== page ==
Ugh. So here’s what I learned while banishing broken links…
* Broken Link Checker isn’t completely intuitive, but as of this date it’s current and supported. If you have a question you may not get the answer you’re looking for, but you’ll get an answer, and you’ll profit from it.
* Over the past year the BLC plugin reported (via email) in fits and starts for reasons I did not understand. In reading up and poking around, however, I discovered a ‘server load’ setting which seems to act like a throttle. If you set it very low — meaning lower than the reported server load — you effectively idle BLC until the server load drops. Or at least I think that’s what happens. In any case, when I raised the number above the reported load, BLC sprang into action, so if you’re not getting activity when you expect it I would check that setting. (Also, if you’re on shared hosting, consider changing that setting at night when the server load is low. BLC may run much faster.)
* When you’re working on each individual broken link, going slowly and searching for missing pages on the web can be surprisingly fruitful. I fixed quite a few dead links where the missing page’s URL had been altered without a redirect. Once located, copying and pasting the current active link in place of the broken link solved the problem.
* I initially decided to deal with a minimum of twenty-five links each day, but the first day was tough. As it turned out, however, much of the struggle was due to the fact that I had no process or workflow to follow, so what I was really fighting was the learning curve, not the task. On the second day I probably fixed or killed fifty or so links, then the following day I finished off the remaining sixty or so, meaning it took me three days to get through my backlog. (If you’re in the weeds like I was, or worse, just make link-fixing a chore that you come back to again and again until it’s done.)
* For general workflow I first opened a post which contained a broken link in a new browser window so I could see the link in context. Next, I copied the offending link and pasted it into a search box, to see if something very close might pop up. Often this only revealed other sites using the same busted link, but sometimes it took me to the same content under a slightly different URL, usually as a result of changes in the permalink.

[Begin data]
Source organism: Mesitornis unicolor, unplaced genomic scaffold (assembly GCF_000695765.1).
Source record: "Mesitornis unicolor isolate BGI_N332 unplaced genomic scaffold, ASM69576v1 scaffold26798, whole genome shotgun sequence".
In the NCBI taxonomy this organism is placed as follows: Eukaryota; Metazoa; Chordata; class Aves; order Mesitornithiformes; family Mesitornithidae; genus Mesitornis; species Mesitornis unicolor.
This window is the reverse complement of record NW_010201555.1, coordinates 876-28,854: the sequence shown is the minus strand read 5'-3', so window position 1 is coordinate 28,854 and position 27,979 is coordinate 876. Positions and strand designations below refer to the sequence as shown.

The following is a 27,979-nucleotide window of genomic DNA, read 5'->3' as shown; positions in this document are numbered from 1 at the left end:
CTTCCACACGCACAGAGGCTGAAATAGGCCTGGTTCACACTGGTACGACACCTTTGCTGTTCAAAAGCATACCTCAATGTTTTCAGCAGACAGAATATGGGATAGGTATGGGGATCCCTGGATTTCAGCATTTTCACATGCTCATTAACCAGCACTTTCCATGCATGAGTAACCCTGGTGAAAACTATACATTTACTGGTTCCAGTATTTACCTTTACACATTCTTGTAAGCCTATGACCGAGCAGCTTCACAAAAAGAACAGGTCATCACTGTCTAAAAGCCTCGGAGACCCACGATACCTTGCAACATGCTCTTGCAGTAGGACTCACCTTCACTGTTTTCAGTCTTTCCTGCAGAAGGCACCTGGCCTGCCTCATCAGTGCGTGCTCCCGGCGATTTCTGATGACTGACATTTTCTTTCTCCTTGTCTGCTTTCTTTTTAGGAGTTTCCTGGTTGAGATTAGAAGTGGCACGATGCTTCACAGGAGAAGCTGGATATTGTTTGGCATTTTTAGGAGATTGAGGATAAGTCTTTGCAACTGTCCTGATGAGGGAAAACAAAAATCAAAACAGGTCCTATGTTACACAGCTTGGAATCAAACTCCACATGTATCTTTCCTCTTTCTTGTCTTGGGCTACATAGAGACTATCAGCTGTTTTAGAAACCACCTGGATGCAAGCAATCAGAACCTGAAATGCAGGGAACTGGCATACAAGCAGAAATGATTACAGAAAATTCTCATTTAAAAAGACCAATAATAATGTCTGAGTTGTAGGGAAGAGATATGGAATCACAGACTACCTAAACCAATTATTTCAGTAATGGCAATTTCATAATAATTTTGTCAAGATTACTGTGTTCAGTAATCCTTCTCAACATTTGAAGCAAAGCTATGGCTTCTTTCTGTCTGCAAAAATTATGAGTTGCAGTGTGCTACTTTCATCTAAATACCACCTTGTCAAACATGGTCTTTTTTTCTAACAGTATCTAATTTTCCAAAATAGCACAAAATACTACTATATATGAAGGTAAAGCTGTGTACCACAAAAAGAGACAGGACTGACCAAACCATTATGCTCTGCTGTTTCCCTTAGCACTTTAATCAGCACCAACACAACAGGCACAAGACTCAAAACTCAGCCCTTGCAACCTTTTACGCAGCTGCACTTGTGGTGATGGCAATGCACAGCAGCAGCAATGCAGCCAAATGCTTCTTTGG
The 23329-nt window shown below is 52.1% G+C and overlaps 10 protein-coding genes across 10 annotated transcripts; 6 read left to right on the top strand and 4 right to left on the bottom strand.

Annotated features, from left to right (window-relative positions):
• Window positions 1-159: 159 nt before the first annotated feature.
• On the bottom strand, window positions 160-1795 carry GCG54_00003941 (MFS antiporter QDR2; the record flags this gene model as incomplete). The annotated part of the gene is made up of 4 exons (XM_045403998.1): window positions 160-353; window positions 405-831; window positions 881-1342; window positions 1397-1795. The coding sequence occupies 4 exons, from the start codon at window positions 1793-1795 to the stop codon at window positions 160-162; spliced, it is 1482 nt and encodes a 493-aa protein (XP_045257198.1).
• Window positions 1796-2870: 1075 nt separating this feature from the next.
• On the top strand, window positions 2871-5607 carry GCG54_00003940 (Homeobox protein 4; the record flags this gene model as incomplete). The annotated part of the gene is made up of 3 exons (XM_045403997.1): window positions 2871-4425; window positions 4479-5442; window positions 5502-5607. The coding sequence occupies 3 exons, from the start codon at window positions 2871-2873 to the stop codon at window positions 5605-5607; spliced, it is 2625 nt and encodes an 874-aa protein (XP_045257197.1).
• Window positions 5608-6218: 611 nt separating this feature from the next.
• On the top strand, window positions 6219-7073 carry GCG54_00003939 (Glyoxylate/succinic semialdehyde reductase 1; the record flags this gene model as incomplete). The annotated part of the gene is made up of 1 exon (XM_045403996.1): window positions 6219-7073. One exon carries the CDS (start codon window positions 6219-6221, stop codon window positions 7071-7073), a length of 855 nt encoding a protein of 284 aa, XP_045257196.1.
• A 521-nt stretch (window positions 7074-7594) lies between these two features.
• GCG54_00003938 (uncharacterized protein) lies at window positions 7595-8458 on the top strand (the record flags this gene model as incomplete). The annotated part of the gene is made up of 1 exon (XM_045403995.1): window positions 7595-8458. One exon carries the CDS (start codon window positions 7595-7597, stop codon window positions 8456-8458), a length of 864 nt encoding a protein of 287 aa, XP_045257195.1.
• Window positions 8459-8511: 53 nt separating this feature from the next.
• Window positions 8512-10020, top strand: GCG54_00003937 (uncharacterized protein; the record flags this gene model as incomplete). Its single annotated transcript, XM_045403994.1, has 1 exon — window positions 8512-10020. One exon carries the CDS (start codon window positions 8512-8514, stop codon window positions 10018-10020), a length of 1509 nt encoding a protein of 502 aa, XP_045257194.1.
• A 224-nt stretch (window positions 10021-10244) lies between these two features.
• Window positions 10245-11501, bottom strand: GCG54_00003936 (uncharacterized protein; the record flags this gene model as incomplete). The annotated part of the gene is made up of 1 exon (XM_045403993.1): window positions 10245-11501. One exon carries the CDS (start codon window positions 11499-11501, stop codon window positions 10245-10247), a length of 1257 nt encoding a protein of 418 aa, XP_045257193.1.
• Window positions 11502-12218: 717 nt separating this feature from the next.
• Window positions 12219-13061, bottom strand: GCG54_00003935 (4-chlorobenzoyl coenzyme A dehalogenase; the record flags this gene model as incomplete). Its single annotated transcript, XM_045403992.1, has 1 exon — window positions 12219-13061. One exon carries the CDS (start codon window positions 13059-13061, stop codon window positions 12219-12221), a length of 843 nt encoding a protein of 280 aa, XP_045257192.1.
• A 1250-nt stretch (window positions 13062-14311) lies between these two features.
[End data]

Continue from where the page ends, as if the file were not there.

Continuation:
* If searching for a link failed to turn up what I needed I next copied the base URL (e.g. ditchwalk.com) into the address bar to confirm that the site still existed. If it did, I then began running searches on that site or via a search engine to see if I could find the missing content. If a broken link contains words, those words are the first keywords you search for, because they are probably in the title as well.
* While I met with a fair amount of success overall, sometimes it was just easier to kill an entire post. I only did that a couple of times, and when I did it was not solely because of rotten links but because the posts themselves were no longer relevant. (One old post documented my frustrating search and eventual success at finding what is now commonly termed a splash screen. Another post referenced a site which is now so far removed from its original intent as to be something else entirely.) Ironically, deleting a post means anyone who linked to that content now has a dead link to deal with, but that’s the nature of the beast. Not all content is forever. (What I wouldn’t give to be able to do some heavy pruning on the internet.)
* If you find success with one URL, fix any other broken links pointing to the same URL before moving on. If you’re lucky you may be able to edit the others to match — say, because ‘/archive’ has been added to the permalinks — though you should still recheck each fix.
* If you run into a broken link that proves troublesome, skip ahead. Maybe you’ll learn something that will help when you come back to it later, or maybe you’ll just be so sick of fixing links that you’ll be ready to delete it. Either way, you save yourself a lot of stress.
* The final eight broken links were all on the same post. The site they pointed to was still up, but it had evolved so much that little of what I had written in the original post was relevant any more. Still, I wanted to keep the post precisely because of its historical value, so what to do? Axe all the links? Revise the post? Include an update? In the end I included a preface in italics to explain the reason for the missing links. While a hack, it gets the job done. (It’s also a very old post that almost no one finds anyway.)
* After dealing with all of my broken links I had another twenty warnings to deal with, which required a little different mindset, but not a whole lot of time. If you don’t like your link rot in separate categories, you can change how BLC treats warnings on the General tab for the plugin’s settings. (Uncheck the box and all warnings will be treated as broken links.)
The big takeaway, obviously, is not to get so far behind. BLC says there are thousands of links on my pages so I don’t feel too bad about the amount of rot I had to scrub away, but from now on I’ll be keeping up with the decay.
Maybe not daily or even weekly, but definitely once a month. Definitely.
— Mark Barrett
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